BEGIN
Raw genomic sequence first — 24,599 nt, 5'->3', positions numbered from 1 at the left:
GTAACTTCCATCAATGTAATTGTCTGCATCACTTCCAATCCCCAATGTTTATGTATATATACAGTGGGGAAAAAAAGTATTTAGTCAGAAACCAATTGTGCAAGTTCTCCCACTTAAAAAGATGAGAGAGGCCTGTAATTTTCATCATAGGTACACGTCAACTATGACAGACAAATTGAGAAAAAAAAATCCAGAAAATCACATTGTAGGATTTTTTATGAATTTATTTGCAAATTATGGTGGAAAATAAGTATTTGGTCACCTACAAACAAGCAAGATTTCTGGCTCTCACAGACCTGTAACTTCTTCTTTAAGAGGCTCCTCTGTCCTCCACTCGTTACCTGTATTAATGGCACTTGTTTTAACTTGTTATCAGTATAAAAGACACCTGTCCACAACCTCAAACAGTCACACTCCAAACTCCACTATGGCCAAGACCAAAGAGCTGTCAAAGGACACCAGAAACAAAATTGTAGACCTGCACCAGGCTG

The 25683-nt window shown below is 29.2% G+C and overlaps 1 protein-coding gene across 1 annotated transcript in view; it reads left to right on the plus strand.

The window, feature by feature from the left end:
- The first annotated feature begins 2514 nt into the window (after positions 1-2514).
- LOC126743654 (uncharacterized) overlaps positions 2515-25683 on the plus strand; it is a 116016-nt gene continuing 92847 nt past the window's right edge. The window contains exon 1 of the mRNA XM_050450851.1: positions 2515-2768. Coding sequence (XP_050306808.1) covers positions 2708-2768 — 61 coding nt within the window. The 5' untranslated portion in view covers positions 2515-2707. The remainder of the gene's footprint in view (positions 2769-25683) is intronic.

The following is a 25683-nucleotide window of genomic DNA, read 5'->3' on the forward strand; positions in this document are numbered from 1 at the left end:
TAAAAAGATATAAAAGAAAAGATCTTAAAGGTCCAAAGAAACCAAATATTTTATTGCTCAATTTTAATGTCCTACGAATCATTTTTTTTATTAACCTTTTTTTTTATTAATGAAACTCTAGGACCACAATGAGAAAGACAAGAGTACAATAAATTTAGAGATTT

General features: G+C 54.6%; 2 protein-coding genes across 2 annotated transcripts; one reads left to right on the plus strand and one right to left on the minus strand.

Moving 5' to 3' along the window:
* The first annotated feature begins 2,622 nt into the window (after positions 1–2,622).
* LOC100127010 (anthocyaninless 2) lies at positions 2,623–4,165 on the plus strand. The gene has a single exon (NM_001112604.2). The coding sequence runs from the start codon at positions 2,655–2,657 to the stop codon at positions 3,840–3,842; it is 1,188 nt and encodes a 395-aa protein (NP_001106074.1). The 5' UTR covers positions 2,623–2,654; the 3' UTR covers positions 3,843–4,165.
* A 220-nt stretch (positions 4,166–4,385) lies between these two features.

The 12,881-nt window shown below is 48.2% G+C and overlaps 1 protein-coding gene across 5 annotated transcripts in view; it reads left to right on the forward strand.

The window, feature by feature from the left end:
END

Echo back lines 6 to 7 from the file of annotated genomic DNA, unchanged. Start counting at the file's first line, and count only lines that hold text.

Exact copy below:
- LOC126743654 (uncharacterized) overlaps positions 2515-25683 on the plus strand; it is a 116016-nt gene continuing 92847 nt past the window's right edge. The window contains exon 1 of the mRNA XM_050450851.1: positions 2515-2768. Coding sequence (XP_050306808.1) covers positions 2708-2768 — 61 coding nt within the window. The 5' untranslated portion in view covers positions 2515-2707. The remainder of the gene's footprint in view (positions 2769-25683) is intronic.

The following is a 25683-nucleotide window of genomic DNA, read 5'->3' on the forward strand; positions in this document are numbered from 1 at the left end: